Wednesday, July 25, 2012

Projects in the Works

My husband teases me relentlessly about my "projects"  He is very supportive of any project I tackle, as long as it isn't him.

I love creative projects because they have a definite start and a final finish.  They don't drag on and on, hang over my head, or loom endlessly on a future To-Do list.  I do them, enjoy them, and move on.  Ideas bounce around in my head like Bingo balls and when one settles, I plunge full-steam ahead in my typical all-or-none fashion.   So, whether it's a commitment to train for a half-marathon, complete a quilt, or make cards for a friend, I'm there, up to my elbows or knees (and sometimes both) in the doing.  I'm not much of a sitter, and being still is only a dream notion for me.

Every once in a while it's nice to sit back and enjoy the fruits of my labor.  The most fun projects are those that are shared. Here's the latest.

I am working on projects from an ingenious book, reinvention, by Maya Donenfeld, that features sewing with rescued materials.  I have been scouring local thrift shops for garments of lovely linen at bargain prices.  According to the book, "Linen is derived from the fibers of flax, one of the oldest agricultural plants in the world. It has withstood the test of time because of its inherent resiliency and versatility. More than twice as strong as cotton, linen has always been revered for its breathability, absorbency, and ability to soften over time. It's the super textile of the natural world."  I deconstruct these garments, cutting  them apart along seam lines to salvage large pieces of usable fabric along with add-ons like buttons and ties and pockets.  From these materials, I am making simple portfolios, a fold-over fabric envelope perfect for holding a small journal and a few pens, note cards, or other everyday need-to-haves. The design includes two contrasting fabrics (linen on the outside, soft colorful cotton on the inside) and a handmade strap for the closure.

handmade portfolios

For every passion, there is a project.  I always stop to admire the contents of the display case at our local library like a kid at the candy store window.  Once there were gorgeous textiles.  Another time the case was filled with mixed-media projects including a baby doll riding in a refurbished Electro-lux canister vacuum, created by my friend, Leslie Brier.  I can't begin to describe her creative artwork adequately - you have to see it for yourself.  These visual treats set my wheels to turning, and before I could say, "Whoa, Nellie," I was on the phone to my friend Candice Ransom.  Not only is she an accomplished writer, she is also my partner in crime.  We both have a deep and abiding love for old photographs - their stories, the frames, and the cameras that took them.  Between the two of us, we have a bushel basket of vintage cameras and related accessories.  We volunteered to decorate the display case at Salem Church library for the month of August, which came a little early this year, that would be today.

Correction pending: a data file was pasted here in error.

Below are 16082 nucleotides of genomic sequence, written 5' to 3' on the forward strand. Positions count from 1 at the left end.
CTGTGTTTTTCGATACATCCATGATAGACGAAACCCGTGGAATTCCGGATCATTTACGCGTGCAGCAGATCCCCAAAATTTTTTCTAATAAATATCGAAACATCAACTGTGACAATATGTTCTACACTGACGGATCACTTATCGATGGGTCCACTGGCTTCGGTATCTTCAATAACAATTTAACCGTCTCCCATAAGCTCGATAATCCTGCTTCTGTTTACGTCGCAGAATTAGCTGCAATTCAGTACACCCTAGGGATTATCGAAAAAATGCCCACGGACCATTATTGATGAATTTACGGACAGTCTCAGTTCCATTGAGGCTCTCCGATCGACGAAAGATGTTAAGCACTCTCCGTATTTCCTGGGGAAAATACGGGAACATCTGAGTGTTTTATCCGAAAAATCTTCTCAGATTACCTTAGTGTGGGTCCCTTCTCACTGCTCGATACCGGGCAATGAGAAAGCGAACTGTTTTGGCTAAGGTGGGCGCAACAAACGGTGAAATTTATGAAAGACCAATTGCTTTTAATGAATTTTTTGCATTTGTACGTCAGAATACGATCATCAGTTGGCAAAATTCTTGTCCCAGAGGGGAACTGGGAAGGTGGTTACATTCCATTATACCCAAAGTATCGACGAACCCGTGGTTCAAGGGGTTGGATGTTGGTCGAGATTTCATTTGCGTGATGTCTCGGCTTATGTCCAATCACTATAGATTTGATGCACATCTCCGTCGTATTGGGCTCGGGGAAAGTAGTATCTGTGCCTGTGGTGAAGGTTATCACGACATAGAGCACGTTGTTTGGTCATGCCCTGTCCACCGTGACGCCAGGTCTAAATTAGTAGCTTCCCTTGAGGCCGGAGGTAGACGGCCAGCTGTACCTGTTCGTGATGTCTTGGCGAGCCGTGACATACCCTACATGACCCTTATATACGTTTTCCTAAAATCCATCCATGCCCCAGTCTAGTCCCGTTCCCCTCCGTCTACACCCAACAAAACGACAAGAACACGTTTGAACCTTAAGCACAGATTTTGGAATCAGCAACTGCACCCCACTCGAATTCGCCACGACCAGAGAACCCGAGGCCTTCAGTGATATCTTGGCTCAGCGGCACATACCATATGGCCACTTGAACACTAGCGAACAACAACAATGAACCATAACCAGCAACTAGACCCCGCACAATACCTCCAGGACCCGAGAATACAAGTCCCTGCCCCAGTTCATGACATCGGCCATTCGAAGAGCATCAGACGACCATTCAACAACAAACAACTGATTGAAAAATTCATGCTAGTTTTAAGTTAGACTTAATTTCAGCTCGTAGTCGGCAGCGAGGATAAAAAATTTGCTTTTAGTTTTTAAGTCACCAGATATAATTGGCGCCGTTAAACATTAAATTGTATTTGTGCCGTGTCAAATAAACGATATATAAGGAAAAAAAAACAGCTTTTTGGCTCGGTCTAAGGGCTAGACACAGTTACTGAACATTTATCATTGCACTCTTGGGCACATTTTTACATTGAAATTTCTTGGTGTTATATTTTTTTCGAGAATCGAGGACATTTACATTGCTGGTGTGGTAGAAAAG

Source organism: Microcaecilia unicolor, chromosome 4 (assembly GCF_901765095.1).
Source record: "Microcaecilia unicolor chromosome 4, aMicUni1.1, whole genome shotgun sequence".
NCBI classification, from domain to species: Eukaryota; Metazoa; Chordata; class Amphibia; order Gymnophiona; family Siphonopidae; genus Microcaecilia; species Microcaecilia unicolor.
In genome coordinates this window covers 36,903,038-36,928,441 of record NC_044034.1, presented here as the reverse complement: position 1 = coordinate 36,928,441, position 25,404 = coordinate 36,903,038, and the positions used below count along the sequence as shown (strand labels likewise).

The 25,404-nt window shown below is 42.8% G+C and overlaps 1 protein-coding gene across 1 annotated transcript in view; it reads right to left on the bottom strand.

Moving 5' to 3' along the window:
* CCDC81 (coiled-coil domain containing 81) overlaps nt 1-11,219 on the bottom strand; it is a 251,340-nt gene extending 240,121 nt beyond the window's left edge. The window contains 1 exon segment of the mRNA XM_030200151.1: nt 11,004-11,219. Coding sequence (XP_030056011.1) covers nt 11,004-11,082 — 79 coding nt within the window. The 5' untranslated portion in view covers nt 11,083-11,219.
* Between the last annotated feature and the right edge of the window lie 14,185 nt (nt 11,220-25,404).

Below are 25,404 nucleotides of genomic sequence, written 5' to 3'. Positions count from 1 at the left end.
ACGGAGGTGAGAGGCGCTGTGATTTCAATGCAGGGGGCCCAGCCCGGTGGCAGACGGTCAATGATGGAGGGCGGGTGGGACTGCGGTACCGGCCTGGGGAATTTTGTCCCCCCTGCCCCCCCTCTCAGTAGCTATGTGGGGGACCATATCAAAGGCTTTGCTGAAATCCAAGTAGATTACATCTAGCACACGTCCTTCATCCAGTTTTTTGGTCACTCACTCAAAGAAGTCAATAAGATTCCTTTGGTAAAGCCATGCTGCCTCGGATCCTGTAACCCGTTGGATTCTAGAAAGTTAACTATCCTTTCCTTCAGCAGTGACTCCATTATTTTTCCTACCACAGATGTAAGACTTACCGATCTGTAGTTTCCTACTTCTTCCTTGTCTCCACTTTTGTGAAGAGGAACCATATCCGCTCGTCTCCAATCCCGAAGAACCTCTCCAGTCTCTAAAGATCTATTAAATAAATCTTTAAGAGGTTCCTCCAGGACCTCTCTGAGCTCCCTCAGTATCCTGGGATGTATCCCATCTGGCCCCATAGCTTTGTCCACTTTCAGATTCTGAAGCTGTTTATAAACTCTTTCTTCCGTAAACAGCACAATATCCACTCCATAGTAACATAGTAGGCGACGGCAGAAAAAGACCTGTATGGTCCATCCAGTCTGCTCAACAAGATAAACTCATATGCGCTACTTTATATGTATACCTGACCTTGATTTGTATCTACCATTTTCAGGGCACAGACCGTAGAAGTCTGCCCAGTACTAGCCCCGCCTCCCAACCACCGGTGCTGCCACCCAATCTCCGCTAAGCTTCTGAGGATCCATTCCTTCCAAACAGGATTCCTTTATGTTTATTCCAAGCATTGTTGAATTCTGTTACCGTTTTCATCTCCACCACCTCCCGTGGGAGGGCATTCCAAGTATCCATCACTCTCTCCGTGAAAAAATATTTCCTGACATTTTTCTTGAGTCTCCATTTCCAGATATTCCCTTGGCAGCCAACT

We laughed and shared our toys like two sisters on Christmas morning.  Every passerby stopped to ask questions about the cameras, reminisce about cameras owned by their own families, and many described their favorite photographs from their childhoods. With Brownie box, Polaroid Land, and Imperial Flash cameras, this display sparks conversation and hopefully, more picture-taking.  Let's make prints to hold, not just images on an LCD screen or computer monitor, but real pictures. Every moment has a story, and pictures help us remember and re-tell those stories.

vintage camera collage

Sitting at dinner tonight, my family laughingly joked about my next project.  Very matter-of-factly I stated that I want to teach my son, Jacob, to sew on a button before the summer is over.  I really think everyone should learn this handy task.  When I couldn't think of another upcoming project, I pronounced, "Well, I guess that's it, Jacob.  You'll have to be the whole project for the rest of the summer!"   More a clever teenager than a project, he retorted, "That must be a really big button!"  Seriously funny kid!

1 comment:

  1. You left out the part about eating Dunkin' Donuts before we put up the display, so we were properly stoked with sugar! Yes, it was fun and it's a gorgeous display. Your family photos made it personal and colorful. I think I may have forgotten how to sew on a button myself--give me a lesson along with Jacob!


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